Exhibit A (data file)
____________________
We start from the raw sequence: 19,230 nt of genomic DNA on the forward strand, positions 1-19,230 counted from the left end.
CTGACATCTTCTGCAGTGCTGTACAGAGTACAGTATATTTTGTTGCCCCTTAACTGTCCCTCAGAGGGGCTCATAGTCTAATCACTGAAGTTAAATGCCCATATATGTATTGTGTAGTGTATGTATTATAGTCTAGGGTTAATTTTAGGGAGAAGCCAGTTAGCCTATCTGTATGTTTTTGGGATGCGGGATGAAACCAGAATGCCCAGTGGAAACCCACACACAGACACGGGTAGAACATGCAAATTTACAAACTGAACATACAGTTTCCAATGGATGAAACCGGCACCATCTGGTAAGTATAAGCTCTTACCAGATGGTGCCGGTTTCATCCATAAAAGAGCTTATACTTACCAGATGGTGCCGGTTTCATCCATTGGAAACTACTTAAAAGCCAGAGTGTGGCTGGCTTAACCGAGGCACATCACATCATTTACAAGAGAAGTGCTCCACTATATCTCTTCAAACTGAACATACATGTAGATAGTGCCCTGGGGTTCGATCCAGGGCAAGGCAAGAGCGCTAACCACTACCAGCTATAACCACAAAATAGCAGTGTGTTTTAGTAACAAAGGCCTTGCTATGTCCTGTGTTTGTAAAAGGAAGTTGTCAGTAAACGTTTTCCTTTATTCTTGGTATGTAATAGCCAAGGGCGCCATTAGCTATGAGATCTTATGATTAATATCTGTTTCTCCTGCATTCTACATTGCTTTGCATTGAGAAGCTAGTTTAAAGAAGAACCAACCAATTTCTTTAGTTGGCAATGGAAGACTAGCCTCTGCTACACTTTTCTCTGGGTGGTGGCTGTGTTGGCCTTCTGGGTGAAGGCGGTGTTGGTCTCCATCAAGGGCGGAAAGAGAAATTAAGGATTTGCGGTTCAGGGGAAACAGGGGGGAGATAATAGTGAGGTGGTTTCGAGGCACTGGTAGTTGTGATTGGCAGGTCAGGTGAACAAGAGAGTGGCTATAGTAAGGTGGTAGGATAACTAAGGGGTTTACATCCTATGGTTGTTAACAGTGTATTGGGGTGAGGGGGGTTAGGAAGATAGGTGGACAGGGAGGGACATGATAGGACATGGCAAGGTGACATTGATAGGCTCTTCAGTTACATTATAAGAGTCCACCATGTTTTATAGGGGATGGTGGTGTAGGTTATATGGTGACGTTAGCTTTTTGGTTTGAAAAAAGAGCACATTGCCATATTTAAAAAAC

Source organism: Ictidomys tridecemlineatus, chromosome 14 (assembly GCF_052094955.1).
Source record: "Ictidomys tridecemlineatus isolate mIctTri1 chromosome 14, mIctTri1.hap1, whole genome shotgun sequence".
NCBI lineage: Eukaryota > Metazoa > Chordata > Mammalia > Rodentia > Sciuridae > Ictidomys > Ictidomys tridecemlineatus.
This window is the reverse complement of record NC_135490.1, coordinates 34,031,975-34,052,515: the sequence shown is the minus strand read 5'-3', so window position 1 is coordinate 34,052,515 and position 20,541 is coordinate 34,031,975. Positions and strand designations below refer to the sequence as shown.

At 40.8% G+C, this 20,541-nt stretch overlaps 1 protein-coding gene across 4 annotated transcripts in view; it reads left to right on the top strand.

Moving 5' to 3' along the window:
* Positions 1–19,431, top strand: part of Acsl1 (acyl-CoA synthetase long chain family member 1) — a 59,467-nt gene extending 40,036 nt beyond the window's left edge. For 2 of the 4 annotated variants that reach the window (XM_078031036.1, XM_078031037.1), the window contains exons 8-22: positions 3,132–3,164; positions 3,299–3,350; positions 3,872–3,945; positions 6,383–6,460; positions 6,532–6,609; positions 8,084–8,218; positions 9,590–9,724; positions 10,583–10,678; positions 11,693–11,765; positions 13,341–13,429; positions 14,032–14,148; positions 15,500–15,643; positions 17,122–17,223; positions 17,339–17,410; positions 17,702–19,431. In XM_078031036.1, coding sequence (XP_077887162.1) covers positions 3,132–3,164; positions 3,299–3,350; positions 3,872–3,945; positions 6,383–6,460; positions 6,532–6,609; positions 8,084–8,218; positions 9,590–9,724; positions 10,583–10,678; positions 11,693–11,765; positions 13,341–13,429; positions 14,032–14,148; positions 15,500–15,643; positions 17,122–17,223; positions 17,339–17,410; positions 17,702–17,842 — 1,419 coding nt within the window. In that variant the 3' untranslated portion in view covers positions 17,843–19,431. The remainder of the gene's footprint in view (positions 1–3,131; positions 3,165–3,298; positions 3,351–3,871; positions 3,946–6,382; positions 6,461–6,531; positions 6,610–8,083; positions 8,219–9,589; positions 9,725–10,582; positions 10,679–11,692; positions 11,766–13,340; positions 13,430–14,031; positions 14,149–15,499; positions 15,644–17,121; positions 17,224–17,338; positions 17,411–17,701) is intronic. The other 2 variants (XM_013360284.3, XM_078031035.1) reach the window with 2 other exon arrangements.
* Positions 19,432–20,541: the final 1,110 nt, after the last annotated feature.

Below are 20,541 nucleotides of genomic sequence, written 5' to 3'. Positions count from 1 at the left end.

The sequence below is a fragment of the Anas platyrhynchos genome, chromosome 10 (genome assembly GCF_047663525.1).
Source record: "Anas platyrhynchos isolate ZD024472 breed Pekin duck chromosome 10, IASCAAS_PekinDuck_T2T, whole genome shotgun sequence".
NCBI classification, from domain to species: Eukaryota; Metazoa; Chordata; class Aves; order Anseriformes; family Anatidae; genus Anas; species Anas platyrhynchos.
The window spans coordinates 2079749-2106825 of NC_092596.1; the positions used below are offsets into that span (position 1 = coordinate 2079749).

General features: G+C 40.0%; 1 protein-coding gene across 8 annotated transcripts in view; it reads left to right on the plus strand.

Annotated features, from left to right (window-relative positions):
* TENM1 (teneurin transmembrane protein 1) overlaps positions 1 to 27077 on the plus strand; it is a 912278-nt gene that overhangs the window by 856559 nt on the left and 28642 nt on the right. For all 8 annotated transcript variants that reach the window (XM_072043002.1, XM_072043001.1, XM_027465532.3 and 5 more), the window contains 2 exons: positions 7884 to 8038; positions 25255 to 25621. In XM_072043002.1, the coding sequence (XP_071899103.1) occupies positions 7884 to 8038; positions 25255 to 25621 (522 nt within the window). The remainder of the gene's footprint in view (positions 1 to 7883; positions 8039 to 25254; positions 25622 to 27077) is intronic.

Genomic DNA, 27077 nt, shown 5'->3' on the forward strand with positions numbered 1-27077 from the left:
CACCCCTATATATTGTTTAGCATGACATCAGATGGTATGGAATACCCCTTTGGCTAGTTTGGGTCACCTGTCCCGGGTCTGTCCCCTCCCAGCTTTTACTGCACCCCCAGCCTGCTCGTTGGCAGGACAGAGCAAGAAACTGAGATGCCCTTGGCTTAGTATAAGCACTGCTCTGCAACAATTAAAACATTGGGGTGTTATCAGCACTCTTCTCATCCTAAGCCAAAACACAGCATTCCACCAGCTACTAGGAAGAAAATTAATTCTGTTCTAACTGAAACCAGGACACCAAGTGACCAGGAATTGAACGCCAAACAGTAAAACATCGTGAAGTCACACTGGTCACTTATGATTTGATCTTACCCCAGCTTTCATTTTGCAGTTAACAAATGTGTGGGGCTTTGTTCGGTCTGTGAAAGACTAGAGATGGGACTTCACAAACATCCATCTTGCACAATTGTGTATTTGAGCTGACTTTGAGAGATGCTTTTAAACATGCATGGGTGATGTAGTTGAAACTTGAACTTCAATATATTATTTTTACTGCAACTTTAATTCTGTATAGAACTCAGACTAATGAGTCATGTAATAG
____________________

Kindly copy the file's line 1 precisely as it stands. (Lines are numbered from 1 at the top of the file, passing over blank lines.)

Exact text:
We start from the raw sequence: 19,230 nt of genomic DNA on the forward strand, positions 1-19,230 counted from the left end.